The following structural changes are recommended to help the industry move from an early-adopter opportunity to a sustainable market which has the green shoots of sustainability and stability:
- Use of Commercial Off The Shelf (COTS) hardware as a POS device. This would preferably be a device which the agent already uses, for e.g., a mobile phone.
- This will reduce the cost of entry for an agent
- Standardized devices will have higher uptime and lower maintenance costs
- Such devices will be interoperable with other service providers' infrastructure
An alternative to Core Banking solutions for No-Frill accounts. Core banking solutions were not designed for No-Frill accounts, and therefore have not been cost-effective.
- Bring in more users, including banked, to use existing infrastructure. This could well be a function of time.
- Increase use cases for electronic payments, including time consuming user awareness and education. Presently, number of transactions per user per month is about 1. This needs to increase to about 5-6 transactions per month (which is the break even point) by 2012.
The first two recommendations on this list are game changers. An report by the Inter Ministerial Group (IMG) on Mobile Linked No-Frill Accounts (Apr 2010) has done a thorough analysis of how to structure the industry so that it is equitable and fair to all participants. There is similarities between the above recommendations and those made by the IMG report. We will have to wait and watch to see RBI's directives (as a response to the above IMG report) in this area and the impact on the industry's health.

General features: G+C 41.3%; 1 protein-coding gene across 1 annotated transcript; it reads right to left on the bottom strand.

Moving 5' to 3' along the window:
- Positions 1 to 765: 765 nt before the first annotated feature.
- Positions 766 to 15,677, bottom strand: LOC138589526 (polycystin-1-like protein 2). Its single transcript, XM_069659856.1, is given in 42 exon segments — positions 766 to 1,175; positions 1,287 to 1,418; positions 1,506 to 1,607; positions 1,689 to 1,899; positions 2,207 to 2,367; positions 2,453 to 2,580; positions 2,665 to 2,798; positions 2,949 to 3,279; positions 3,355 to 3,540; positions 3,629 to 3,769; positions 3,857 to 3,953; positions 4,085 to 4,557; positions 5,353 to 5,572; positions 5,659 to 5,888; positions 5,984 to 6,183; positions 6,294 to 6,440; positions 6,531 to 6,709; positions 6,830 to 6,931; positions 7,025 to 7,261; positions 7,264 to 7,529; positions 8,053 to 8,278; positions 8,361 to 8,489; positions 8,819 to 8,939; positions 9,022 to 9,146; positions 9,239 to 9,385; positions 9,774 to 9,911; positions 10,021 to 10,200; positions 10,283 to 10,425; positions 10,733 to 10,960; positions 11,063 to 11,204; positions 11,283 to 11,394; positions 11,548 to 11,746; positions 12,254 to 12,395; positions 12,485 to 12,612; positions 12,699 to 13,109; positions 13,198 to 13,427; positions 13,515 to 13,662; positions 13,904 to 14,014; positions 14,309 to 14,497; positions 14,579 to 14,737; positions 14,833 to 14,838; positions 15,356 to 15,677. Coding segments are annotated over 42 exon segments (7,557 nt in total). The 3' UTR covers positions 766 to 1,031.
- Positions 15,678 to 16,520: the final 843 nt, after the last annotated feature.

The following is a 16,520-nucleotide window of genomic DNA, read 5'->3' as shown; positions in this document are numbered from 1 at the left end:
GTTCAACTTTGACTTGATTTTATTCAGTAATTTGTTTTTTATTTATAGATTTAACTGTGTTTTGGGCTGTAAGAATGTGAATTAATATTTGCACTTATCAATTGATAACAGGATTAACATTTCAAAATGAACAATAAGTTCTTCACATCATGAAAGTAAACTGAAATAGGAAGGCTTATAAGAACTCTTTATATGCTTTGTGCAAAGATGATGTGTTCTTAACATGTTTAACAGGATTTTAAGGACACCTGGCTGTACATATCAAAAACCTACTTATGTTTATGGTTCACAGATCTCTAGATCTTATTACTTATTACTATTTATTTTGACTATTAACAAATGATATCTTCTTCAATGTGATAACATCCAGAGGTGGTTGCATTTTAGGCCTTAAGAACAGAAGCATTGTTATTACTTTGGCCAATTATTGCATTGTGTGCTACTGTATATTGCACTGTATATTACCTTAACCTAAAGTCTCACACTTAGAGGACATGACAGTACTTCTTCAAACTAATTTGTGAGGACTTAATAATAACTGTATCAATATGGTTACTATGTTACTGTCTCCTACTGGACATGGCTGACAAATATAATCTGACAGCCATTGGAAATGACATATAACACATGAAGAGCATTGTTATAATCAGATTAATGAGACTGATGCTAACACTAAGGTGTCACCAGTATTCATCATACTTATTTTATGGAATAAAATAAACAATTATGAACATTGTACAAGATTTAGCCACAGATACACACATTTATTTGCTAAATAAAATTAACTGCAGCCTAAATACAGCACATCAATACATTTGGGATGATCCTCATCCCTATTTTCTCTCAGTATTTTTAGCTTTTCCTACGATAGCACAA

In an free-market scenario, the recommendation to service providers would be to build out the network even though the business is not profitable. Once you have a network in place, you can change the dynamics/structure to convert a loss-making proposition into a profitable business (e.g., PayPal).
In addition to the above changes, below are a few recommendations for service providers to focus on over the near-term to survive till the chasm is crossed:
- As the payments market in India is regulated (more so than elsewhere in the world), it would be best for service providers to focus on a few key geos,while waiting for the regulatory environment to be more favorable.
- Experiment quickly and many times to help identify killer apps and usage models, invest in consumer eduction..
- Do not spend a lot of money, while having access to a war chest. I don't see profitability in this market under the current conditions.
- When the environment does get better (3-5 years), i.e., some of the fundamental gaps have been fixed, expand aggressively using your war chest.
- Resist the temptation of being the biggest player today as with each passing day the bleed will weaken you. There is no obvious advantage for early-movers.
- Partner with others. Putting together proprietary vertically integrated solutions makes sense to get demonstrate and pilot solutions. However, few organizations have the resources to scale all parts of a vertically integrated service (e.g., custom hardware, feet-on-street to acquire agents/merchant, separation of platform and service, back-end processing infrastructure). Identify and focus on your core competence and dominate this space. Partner with others for complementary activities. Investors/VCs should help force this issue as companies/entrepreneurs might not readily head down this path.
What are your thoughts about where nirvana is in branchless banking in India?